When you are developing a product and you have zero technical ability, it’s almost impossible to know how long things should take, how many resources need to be attributed in achieving each milestone and what problems will be encountered along the way. It’s important to have a clear structure of the project’s technical requirements from your developers. Utilise project management tools such as Jira to visualise sprints, key components that need developing and to see the overall progress of your platform. Don’t be afraid to say to your developers “I see that ‘component x’ is being built as part of this sprint, can you explain the work that will go into this? I’d like to understand this component so I can manage my expectations of the timeline for this deliverable”. This will help minimise unwanted surprises and make sure you feel in the loop with the development side of the project. Even with these solid workflows and structure implemented there is going to be road bumps and hurdles to overcome along the way, be prepared to be patient as bugs arise and need to be squashed. It’s part of the process, you may even be testing your product yourself, in this case, report any bugs that you find early on and make sure they are added to the list of tasks in the project management tool.
4. Test Your Model and Assumptions Ahead of Time.
Meet with potential clients/partners/users — pitch your idea, take feedback, listen to the feedback, implement the feedback into the product and your strategy. Tell them the assumptions you’ve made, test this with how they currently do business, see how open they are to your new model and find out how much they would be willing to pay for it!
For example, we made the assumption that pilot contributors would like to earn a revenue share based on their level of contribution (instead of a pay per download model). Reaching out to a large group of pilots and asking them how they felt about this model helped us to confirm that there was enough positive feedback to launch the product with this payout scheme implemented.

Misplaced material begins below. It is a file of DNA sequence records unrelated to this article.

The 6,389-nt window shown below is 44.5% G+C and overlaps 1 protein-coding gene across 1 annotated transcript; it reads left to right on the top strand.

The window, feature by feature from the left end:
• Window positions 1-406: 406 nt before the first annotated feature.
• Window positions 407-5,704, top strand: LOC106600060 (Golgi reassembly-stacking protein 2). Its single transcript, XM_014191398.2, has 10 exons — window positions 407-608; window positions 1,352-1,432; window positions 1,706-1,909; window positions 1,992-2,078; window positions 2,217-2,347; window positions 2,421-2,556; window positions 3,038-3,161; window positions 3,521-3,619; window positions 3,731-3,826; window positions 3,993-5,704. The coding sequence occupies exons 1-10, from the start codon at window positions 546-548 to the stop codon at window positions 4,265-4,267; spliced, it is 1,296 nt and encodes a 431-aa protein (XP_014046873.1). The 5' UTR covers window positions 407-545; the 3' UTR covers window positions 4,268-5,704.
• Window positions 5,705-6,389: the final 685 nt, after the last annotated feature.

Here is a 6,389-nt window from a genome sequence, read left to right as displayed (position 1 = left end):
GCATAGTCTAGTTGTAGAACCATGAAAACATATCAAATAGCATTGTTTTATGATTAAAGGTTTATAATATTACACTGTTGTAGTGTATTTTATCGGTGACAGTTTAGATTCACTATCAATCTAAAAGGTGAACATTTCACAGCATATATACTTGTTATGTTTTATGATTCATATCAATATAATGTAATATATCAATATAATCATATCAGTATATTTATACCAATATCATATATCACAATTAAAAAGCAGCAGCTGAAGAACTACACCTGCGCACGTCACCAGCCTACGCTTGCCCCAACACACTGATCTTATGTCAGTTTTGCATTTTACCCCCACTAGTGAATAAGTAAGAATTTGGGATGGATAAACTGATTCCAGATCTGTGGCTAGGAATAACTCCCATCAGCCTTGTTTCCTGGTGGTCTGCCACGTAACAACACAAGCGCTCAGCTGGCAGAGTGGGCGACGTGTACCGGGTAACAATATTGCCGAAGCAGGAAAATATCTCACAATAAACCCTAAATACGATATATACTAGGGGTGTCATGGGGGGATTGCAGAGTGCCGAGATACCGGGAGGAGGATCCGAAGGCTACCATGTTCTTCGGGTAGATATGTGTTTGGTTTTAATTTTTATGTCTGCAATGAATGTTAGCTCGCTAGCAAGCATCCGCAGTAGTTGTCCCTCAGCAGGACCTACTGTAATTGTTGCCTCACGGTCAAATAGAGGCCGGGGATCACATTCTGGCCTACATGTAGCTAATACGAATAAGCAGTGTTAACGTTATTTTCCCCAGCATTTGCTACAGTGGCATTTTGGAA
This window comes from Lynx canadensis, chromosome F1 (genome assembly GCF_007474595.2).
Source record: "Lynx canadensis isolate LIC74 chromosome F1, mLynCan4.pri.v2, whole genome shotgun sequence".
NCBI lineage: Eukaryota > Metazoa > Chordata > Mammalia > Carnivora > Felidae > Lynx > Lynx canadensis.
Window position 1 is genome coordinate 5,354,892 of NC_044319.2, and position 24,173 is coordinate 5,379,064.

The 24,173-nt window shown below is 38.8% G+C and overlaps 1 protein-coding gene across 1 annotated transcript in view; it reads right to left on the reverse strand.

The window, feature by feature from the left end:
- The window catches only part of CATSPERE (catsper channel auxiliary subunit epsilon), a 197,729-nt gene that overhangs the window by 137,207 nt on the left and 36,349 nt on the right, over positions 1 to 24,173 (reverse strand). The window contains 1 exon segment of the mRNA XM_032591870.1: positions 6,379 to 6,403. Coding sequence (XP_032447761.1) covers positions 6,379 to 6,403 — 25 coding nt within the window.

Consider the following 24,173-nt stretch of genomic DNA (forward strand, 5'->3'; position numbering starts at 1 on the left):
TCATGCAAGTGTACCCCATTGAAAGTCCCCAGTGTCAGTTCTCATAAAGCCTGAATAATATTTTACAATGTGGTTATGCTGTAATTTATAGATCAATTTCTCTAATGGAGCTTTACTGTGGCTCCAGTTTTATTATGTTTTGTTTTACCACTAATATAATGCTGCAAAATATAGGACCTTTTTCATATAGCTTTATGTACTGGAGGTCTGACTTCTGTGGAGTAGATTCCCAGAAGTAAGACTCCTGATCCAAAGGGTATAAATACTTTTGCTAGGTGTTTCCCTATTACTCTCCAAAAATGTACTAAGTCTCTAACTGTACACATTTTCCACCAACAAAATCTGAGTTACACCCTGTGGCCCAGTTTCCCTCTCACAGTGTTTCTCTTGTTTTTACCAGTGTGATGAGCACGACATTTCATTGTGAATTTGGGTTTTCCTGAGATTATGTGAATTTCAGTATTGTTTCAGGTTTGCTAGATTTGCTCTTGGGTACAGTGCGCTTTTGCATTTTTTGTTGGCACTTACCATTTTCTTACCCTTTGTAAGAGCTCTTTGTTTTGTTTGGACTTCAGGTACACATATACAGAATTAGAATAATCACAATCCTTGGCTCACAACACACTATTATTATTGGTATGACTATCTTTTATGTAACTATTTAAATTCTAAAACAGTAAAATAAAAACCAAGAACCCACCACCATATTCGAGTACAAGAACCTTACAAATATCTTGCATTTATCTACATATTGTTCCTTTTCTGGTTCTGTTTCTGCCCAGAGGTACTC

However, an assumption that we had proven wrong was when we met with ad agency execs — we had assumed that media buying would be more attractive to them on a subscription-based model, which would bring them value. It turns out that expense is not their biggest concern. However, the time taken to find the correct clips is a big concern of theirs. Therefore, we implemented an option for the one-off purchase of clips outside of a subscription membership and made sure to develop our user experience for search and video discovery functionality.
5. Find a Great Partner — I didn’t do it alone!
Having a great business partner to balance out and compliment my attributes was hugely important for the successful execution.
Emelie is tenacious, smart and annoyingly productive. She took responsibility for all of the business side of things: pitch decks, financial projections, company registration and all of the admin to ensure that we won’t break any tax laws. Plus she gave extra input and ideas for the product. Without her, there would have been no chance that I could have executed all of this as well as manage the product development! Of course, like any small business, we both helped out with each other’s responsibilities. But it’s great to know that some things are your responsibility while others are not.
We interviewed candidates for a technical co-founder role in the early days, and if you’re going it alone I would definitely recommend doing this. For us, we didn’t find the right person and that was okay. A little bit of self-belief, a lot of hard work and a moderate dose of learning on the go made it possible for us to get to where we are now.
Obviously, there are more things to consider than just five, key points and everyone’s experiences will be different. But I hope that these will help ease your process.